Quarterback: Colt McCoy
It’s tough to really find an under-the-radar quarterback because we’ve seen most of these guys play. However, it’s the guy who knows his role that is most valuable to a team. McCoy knows he’ll never enter training camp as a starter, but he is a highly valued back-up who can not only serve as a mentor to a young quarterback but also step in and win a game or two. McCoy went 2-1 as a starter for the Cardinals last year and completed nearly 75% of his passes. He’s likely to see a nice contract for a backup.
Running Back: Ronald Jones II
It seems like every year we wait for Jones to break out and it just hasn’t happened yet. He played a big part in the Buccaneers’ 2020 Super Bowl run but has fought injuries and inconsistent play for most of his career. He’ll never be a bell-cow back but has proven to be a solid member of a running back by committee who has experience in big games. He’s known as a physical runner, but his 4.5 yards per carry for his career show his versatility.
Wide Receiver: Ray-Ray McCloud
McCloud is much more of a special teamer than a wide receiver, but his speed can add a new dimension to an offense. The Steelers are incredibly deep at the position so McCloud never got a lot of targets, but he is one of the best return men in the league. It’s reported that he has several teams interested in his services so maybe he’s not off the radar, but his impact on the game will be a steal for the money he’ll make.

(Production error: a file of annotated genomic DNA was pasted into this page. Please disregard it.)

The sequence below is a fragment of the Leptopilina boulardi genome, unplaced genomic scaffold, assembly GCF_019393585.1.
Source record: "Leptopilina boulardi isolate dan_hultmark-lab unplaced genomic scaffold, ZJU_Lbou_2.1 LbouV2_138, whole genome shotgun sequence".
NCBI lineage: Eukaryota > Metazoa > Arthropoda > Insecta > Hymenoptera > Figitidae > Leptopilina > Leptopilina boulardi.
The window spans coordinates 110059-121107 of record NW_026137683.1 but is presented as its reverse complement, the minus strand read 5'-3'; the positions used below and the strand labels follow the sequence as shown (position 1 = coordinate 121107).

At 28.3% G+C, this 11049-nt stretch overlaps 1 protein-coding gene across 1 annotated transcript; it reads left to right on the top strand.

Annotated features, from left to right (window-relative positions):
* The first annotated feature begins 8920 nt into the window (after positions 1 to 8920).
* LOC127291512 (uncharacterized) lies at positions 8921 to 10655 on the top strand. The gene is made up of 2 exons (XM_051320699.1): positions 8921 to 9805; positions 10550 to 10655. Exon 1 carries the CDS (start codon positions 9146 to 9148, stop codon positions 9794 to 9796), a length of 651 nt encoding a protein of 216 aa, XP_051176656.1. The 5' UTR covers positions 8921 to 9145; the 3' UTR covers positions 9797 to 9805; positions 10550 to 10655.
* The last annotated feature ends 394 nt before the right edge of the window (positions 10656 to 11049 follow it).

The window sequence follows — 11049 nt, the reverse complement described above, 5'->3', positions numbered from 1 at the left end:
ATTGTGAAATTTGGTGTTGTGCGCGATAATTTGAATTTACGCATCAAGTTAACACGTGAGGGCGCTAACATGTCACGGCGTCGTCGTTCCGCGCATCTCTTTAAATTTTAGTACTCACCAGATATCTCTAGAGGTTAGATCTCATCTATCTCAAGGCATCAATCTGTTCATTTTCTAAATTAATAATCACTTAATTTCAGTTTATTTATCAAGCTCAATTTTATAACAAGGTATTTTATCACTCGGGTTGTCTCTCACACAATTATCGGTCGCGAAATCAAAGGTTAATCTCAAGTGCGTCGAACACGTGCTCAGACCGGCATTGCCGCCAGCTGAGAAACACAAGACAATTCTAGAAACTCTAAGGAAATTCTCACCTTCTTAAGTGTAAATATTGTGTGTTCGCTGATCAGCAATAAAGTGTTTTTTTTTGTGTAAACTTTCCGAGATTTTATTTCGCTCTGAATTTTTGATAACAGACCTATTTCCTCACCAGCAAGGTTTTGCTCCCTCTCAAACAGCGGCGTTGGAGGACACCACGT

Tight End: Hayden Hurst
Just a few seasons ago, most thought the Falcons got great value in trading a second-round pick for Hurst. After showing some promise in 2020, Hurst fell off in 2021 while also battling an injury. He’s a good blocker who has shown he can catch passes but is probably better off as a TE2 than a featured player. Teams that want to run heavy play-action and spread the ball around will value Hurst the most.
Offensive Line: Jon Feliciano
The Bills had to clear some cap space and unfortunately for them, Feliciano was a casualty. He’s never going to be considered a good starter, but he’s very steady and is a starter on most teams. He has missed fifteen games the last two years which is a concern, but for a modest NFL contract will make some team’s offensive line much stronger.
Defensive Line: Arden Key
A castoff for the Raiders, Key developed into a pass rush specialist for the 49ers while playing for the veteran minimum. After no sacks in the first six games, while he tried to find his spot in the rotation, Key exploded for 6.5 sacks over the last twelve while being used mostly as an interior rusher on third down. He will surely see a multiple-year deal and has the chance to develop into a double-digit sacks a year type player.
Linebackers: Troy Reeder
Rams fans are probably excited to see Reeder go after a few years of up and down play, but he’s an average starting linebacker. He’s going to give up a lot of catches in coverage, but he’s a good run defender that has a nose for the football. Also, he’s a good special teams player. There’s still a role for guys like Reeder, but it’s more of a reduced one. Because of this, you can get a guy who’ll play a solid amount of snaps for cheap.
Secondary: D.J. Reed
After being released by the 49ers a few seasons ago, Reed has turned into a starting-caliber defensive back for the Seahawks. He’s undersized at 5’9″ but plays very aggressively against the run and the pass. Also, he can return kicks. He will never develop into a Pro Bowl level player, but in the right system, is an above average starter.